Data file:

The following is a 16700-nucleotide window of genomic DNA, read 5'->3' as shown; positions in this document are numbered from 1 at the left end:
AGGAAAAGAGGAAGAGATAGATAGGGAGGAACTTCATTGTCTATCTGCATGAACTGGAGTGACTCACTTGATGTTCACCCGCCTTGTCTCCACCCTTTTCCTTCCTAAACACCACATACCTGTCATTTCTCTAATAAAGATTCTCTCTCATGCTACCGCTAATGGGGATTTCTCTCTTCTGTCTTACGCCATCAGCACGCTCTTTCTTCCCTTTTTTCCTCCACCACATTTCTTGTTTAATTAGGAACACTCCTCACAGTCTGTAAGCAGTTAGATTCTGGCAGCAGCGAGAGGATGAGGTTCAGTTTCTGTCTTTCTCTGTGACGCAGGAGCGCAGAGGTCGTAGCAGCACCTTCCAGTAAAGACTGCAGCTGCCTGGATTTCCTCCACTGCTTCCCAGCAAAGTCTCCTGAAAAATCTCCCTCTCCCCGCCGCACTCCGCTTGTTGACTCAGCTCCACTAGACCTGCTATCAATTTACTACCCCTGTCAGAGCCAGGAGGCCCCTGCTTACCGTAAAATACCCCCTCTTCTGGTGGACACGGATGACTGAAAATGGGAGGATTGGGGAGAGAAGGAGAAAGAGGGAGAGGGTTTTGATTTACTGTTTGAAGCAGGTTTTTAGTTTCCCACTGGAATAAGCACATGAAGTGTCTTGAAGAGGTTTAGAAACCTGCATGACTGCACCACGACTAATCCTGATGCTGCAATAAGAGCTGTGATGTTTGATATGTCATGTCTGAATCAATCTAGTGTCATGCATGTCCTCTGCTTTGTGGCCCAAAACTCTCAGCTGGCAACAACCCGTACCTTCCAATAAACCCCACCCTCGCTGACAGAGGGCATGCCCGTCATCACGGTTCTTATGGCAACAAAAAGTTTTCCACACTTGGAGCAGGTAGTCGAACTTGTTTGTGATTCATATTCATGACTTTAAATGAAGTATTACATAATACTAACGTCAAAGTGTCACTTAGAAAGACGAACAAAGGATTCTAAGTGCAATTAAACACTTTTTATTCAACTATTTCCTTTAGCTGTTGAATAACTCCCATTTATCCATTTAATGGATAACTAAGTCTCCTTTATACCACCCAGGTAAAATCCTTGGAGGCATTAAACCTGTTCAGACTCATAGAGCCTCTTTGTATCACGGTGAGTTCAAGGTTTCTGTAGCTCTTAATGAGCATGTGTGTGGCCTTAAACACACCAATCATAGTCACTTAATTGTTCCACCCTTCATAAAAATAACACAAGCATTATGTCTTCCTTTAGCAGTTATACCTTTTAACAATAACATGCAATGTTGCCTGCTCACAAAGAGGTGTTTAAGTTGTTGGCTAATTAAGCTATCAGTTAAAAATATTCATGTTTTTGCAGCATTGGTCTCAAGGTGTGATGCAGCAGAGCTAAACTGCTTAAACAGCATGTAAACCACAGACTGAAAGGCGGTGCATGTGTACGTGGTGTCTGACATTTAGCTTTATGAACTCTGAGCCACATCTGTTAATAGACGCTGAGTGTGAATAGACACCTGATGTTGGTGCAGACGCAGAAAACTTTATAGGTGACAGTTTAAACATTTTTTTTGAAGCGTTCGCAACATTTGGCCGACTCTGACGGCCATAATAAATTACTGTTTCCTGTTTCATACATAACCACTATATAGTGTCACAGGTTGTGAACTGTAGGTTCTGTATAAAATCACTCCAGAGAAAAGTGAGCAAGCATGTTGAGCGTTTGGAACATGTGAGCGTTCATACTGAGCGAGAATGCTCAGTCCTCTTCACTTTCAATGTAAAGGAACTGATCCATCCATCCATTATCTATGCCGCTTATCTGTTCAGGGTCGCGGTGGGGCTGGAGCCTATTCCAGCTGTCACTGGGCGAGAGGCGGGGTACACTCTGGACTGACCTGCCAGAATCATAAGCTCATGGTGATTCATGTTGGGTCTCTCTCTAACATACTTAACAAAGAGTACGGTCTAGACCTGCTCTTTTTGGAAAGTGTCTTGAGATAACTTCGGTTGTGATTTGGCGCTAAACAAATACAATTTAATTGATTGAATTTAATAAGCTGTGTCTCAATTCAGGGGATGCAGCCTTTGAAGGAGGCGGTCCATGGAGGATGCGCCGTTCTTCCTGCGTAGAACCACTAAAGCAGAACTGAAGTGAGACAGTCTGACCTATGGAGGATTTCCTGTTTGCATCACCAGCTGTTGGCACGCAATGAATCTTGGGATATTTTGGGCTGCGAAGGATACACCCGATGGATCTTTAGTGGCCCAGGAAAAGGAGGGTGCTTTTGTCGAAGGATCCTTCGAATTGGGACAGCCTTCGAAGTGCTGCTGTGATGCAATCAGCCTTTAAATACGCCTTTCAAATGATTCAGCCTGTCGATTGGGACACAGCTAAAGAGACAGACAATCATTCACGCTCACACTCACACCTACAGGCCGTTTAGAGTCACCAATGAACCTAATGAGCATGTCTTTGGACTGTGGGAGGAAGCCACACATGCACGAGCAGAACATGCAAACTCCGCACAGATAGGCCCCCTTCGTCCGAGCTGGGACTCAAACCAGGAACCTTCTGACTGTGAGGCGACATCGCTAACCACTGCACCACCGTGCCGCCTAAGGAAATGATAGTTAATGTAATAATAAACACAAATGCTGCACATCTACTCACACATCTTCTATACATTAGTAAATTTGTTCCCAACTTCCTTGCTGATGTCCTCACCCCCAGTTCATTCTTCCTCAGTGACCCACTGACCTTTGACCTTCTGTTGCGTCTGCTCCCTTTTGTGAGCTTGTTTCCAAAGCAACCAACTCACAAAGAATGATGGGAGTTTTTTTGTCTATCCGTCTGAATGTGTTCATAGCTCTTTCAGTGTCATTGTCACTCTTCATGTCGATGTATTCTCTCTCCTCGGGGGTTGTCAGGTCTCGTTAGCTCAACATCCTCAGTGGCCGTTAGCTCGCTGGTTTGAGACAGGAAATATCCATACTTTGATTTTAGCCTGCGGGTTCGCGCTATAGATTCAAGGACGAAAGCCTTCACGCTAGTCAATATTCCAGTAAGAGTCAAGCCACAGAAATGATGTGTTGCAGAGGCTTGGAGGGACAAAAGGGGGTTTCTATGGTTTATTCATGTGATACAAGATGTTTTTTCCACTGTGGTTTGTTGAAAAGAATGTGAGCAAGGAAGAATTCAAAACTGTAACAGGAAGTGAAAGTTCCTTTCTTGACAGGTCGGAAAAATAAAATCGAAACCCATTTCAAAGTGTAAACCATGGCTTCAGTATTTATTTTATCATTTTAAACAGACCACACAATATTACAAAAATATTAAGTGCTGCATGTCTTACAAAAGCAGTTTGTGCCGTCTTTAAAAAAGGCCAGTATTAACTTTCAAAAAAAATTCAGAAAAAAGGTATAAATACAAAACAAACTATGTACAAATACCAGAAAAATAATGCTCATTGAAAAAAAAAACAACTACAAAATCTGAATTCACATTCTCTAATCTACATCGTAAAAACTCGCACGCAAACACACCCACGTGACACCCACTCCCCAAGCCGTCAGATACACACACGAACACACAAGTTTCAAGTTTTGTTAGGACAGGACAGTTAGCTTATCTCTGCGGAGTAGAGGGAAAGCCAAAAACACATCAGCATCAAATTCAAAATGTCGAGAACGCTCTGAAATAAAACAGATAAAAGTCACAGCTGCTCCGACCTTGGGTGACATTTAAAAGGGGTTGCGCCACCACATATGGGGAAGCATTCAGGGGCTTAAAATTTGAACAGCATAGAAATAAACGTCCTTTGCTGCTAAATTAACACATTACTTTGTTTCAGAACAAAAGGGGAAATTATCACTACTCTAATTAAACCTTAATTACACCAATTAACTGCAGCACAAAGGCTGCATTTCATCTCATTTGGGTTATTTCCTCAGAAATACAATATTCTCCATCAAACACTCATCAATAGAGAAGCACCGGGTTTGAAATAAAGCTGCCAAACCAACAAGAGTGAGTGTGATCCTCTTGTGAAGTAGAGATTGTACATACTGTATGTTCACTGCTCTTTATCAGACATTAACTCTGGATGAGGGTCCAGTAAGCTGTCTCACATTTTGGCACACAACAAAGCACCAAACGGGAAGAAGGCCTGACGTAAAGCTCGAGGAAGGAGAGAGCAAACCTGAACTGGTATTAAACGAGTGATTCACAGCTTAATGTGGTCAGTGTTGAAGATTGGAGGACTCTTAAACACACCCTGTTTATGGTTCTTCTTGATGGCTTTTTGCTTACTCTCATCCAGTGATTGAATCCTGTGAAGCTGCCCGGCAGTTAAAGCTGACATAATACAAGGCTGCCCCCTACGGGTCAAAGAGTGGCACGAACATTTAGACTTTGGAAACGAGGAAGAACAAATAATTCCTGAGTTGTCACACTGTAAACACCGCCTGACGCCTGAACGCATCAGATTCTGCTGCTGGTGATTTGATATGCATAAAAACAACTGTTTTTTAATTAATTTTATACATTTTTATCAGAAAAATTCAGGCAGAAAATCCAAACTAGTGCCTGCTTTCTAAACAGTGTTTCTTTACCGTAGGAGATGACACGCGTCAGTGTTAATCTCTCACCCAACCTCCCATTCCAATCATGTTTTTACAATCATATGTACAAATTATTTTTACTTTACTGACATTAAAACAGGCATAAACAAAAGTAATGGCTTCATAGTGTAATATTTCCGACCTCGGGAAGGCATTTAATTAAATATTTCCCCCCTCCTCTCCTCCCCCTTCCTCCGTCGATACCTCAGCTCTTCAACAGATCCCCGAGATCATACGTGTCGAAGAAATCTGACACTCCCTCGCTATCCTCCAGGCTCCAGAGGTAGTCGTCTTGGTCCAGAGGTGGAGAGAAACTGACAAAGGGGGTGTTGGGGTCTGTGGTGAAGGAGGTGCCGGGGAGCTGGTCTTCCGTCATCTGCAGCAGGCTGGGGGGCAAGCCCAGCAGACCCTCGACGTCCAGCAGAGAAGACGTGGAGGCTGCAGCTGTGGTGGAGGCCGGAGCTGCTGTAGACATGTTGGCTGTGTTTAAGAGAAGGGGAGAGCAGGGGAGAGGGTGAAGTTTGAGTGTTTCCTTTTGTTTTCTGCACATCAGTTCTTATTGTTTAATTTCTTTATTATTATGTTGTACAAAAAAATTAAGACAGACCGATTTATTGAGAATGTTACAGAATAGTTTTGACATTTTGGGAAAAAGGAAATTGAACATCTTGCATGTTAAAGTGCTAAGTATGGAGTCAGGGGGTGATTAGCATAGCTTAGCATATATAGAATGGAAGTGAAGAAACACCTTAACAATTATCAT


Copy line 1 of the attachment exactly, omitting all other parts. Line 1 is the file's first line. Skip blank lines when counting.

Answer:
The following is a 16700-nucleotide window of genomic DNA, read 5'->3' as shown; positions in this document are numbered from 1 at the left end: